How to Waterproof a Basement

A crucial part of protecting a household against the possibility of water damage from intrusion is through basement waterproofing. It’s a critical first step before even considering making the basement into a livable space. 

In working toward that end, as the homeowner, you would need to reach out to an expert waterproofing contractor for an inspection of the property and a decision on the ideal plan. Learn how to waterproof your basement at https://www.wikihow.com/Waterproof-Your-Basement.

The foundation and basement being dry are critical to the structure’s integrity. The home’s contents rely on the stability of the property, which can’t be merely presumed, especially if water is a threat. 

Adding to the home’s value by increasing the square footage depends on the permanence of a dry sub-level. The only possibility for finishing the space into a functional, livable, valuable one is if water is no longer a factor. 

Of course, there will always be a risk. Still, the hope is that it be fixed within reasonable guidelines to no longer be a factor by having the basement walls professionally waterproofed. How does waterproofing a basement work? Let’s look into the different processes.

Tips on Waterproofing Basement Walls for Structural Integrity

The stability and integrity of a whole house depend largely on water intrusion. Most often, water invades a home through the basement. Homeowners also use this space to increase their square footage by adding offices, bedrooms, family rooms, gyms, or other livable areas.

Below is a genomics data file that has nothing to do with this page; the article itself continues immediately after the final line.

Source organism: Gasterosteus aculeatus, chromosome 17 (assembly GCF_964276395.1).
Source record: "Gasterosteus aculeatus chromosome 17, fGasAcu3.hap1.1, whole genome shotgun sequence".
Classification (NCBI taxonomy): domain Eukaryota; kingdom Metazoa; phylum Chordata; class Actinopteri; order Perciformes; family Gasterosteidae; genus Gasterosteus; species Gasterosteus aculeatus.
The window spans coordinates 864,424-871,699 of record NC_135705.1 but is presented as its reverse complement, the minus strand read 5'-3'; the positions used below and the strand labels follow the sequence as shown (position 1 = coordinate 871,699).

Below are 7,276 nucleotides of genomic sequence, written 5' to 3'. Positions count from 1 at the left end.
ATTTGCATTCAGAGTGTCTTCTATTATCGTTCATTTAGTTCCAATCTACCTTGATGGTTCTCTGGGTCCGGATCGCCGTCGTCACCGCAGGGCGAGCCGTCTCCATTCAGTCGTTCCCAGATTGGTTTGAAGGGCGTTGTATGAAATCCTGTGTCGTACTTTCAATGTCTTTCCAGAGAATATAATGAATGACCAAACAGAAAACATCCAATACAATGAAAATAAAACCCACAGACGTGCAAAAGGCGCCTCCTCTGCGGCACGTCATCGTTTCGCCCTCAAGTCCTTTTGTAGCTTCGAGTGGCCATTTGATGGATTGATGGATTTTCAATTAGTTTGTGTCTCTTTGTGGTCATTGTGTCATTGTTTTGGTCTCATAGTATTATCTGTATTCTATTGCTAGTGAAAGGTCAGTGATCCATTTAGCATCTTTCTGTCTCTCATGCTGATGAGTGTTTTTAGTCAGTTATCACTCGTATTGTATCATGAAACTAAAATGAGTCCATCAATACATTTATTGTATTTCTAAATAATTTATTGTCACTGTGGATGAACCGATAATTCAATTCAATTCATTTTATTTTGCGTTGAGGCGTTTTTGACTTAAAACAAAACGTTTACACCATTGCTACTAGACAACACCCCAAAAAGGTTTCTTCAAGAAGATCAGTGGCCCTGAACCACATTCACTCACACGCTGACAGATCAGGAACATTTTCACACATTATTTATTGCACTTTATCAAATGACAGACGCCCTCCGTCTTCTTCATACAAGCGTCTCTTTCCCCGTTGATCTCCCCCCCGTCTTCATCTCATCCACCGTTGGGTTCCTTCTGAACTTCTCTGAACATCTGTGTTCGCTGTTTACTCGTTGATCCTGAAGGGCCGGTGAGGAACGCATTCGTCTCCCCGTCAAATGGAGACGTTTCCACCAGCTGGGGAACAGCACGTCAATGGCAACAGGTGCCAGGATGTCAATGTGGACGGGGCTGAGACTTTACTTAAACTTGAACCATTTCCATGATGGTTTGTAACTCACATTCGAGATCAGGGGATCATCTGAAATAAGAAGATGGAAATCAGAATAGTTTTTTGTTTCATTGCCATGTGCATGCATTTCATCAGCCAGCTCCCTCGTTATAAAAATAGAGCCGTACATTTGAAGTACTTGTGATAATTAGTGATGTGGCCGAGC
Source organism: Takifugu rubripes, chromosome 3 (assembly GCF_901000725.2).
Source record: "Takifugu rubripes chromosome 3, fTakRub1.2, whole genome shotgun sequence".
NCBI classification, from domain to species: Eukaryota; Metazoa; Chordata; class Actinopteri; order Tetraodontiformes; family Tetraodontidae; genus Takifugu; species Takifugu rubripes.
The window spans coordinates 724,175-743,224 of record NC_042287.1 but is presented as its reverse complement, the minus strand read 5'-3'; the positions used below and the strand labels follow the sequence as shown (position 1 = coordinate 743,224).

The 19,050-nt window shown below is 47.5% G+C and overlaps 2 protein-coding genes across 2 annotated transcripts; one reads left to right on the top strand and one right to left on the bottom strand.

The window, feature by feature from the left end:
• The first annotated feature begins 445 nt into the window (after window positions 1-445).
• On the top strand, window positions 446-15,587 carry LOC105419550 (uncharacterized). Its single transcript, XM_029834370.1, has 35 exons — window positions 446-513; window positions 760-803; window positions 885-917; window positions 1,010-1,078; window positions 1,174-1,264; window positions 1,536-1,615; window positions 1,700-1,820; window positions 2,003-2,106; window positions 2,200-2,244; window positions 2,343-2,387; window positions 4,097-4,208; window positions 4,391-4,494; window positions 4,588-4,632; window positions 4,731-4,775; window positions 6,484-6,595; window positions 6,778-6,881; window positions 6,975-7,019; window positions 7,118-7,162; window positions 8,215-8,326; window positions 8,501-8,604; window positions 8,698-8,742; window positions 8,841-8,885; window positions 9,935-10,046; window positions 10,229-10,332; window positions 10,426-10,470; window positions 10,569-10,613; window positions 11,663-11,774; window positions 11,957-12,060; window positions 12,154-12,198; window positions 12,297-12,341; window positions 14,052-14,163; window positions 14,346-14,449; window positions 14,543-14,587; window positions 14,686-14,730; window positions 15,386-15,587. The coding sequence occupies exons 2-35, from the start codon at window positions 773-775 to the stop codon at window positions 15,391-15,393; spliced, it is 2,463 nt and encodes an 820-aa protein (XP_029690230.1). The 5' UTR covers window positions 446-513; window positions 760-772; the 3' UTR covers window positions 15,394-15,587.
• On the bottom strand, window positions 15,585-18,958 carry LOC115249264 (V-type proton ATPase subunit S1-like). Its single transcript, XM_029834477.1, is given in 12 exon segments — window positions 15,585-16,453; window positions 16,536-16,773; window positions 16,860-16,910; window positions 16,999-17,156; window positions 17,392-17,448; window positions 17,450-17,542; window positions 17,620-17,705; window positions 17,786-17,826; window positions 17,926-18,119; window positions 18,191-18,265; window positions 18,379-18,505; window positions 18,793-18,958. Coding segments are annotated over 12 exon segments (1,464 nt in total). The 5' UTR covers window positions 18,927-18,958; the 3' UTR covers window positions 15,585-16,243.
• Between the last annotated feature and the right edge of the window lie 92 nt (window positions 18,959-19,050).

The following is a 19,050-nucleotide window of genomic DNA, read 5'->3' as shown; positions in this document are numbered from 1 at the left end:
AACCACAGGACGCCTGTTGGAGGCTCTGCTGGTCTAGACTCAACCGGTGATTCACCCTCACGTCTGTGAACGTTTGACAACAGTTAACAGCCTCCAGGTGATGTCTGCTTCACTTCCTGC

Before making plans to add extra space, a primary consideration is to reach out to an expert in waterproofing basements to do a property assessment to see if water is getting into the home, figure out how it’s doing so, and make plans to alleviate the situation. Click for guidelines on waterproofing a basement.

Let’s look at some of the methods used when waterproofing basements to become informed and allow more educated decisions.

·       What are the steps when waterproofing the interior walls of the basement

Waterproofing the interior basement walls boasts being easier and more straightforward than the exterior.

1.    Hydraulic cement

Hydraulic cement can be used as a filler with cracks in the interior foundation walls. The cement should be combined with water and then forced utilizing a putty knife into the crevices. The cement will then expand, filling the crack.

2.    Masonry product

A professional waterproofing expert will use a tester to determine if moisture is seeping through the interior walls from the exterior. If this is positive, two applications of a masonry waterproofing product will be used to create a barrier from the moisture.

3.    French drain

A trench created in the basement floor, referred to as a “French drain,” will channel the water to flow towards a sump pump.

The French drain comprises gravel and perforated pipe with the purpose of deterring the water flow away from the rest of the basement, leading it to the sump pump, which will empty it to the exterior.

What are the steps when waterproofing the exterior walls of the basement

Exterior waterproofing is much more labor and time-intensive than the interior project. Repairs or excavations are usually needed before the application can take place.

1.    Yard grading